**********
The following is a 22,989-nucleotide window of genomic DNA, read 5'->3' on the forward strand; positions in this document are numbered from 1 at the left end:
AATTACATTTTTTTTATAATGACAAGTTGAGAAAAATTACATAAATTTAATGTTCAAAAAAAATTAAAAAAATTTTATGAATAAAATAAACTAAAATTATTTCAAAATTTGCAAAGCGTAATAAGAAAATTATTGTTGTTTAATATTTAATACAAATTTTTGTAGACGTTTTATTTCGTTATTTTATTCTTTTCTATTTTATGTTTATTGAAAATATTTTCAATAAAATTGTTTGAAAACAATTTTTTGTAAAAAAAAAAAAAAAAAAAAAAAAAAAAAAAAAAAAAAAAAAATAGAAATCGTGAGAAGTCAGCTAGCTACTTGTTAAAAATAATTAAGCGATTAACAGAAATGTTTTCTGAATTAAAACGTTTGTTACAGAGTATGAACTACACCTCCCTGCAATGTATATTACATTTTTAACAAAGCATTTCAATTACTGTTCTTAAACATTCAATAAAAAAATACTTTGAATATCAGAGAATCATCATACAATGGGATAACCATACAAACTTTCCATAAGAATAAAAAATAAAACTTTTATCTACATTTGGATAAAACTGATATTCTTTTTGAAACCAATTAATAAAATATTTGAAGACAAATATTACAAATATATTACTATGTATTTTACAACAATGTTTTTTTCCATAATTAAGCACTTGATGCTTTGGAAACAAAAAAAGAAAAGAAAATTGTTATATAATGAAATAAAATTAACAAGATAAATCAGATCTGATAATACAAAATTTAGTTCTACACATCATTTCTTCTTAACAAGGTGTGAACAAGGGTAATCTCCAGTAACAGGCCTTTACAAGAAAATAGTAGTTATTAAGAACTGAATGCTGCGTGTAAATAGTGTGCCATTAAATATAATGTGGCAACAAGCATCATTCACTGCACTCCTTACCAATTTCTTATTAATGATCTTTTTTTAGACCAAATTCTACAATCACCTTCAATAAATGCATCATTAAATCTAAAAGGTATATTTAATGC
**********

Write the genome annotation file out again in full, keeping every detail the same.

The following is a 22,989-nucleotide window of genomic DNA, read 5'->3' on the forward strand; positions in this document are numbered from 1 at the left end:
AATTACATTTTTTTTATAATGACAAGTTGAGAAAAATTACATAAATTTAATGTTCAAAAAAAATTAAAAAAATTTTATGAATAAAATAAACTAAAATTATTTCAAAATTTGCAAAGCGTAATAAGAAAATTATTGTTGTTTAATATTTAATACAAATTTTTGTAGACGTTTTATTTCGTTATTTTATTCTTTTCTATTTTATGTTTATTGAAAATATTTTCAATAAAATTGTTTGAAAACAATTTTTTGTAAAAAAAAAAAAAAAAAAAAAAAAAAAAAAAAAAAAAAAAAAATAGAAATCGTGAGAAGTCAGCTAGCTACTTGTTAAAAATAATTAAGCGATTAACAGAAATGTTTTCTGAATTAAAACGTTTGTTACAGAGTATGAACTACACCTCCCTGCAATGTATATTACATTTTTAACAAAGCATTTCAATTACTGTTCTTAAACATTCAATAAAAAAATACTTTGAATATCAGAGAATCATCATACAATGGGATAACCATACAAACTTTCCATAAGAATAAAAAATAAAACTTTTATCTACATTTGGATAAAACTGATATTCTTTTTGAAACCAATTAATAAAATATTTGAAGACAAATATTACAAATATATTACTATGTATTTTACAACAATGTTTTTTTCCATAATTAAGCACTTGATGCTTTGGAAACAAAAAAAGAAAAGAAAATTGTTATATAATGAAATAAAATTAACAAGATAAATCAGATCTGATAATACAAAATTTAGTTCTACACATCATTTCTTCTTAACAAGGTGTGAACAAGGGTAATCTCCAGTAACAGGCCTTTACAAGAAAATAGTAGTTATTAAGAACTGAATGCTGCGTGTAAATAGTGTGCCATTAAATATAATGTGGCAACAAGCATCATTCACTGCACTCCTTACCAATTTCTTATTAATGATCTTTTTTTAGACCAAATTCTACAATCACCTTCAATAAATGCATCATTAAATCTAAAAGGTATATTTAATGC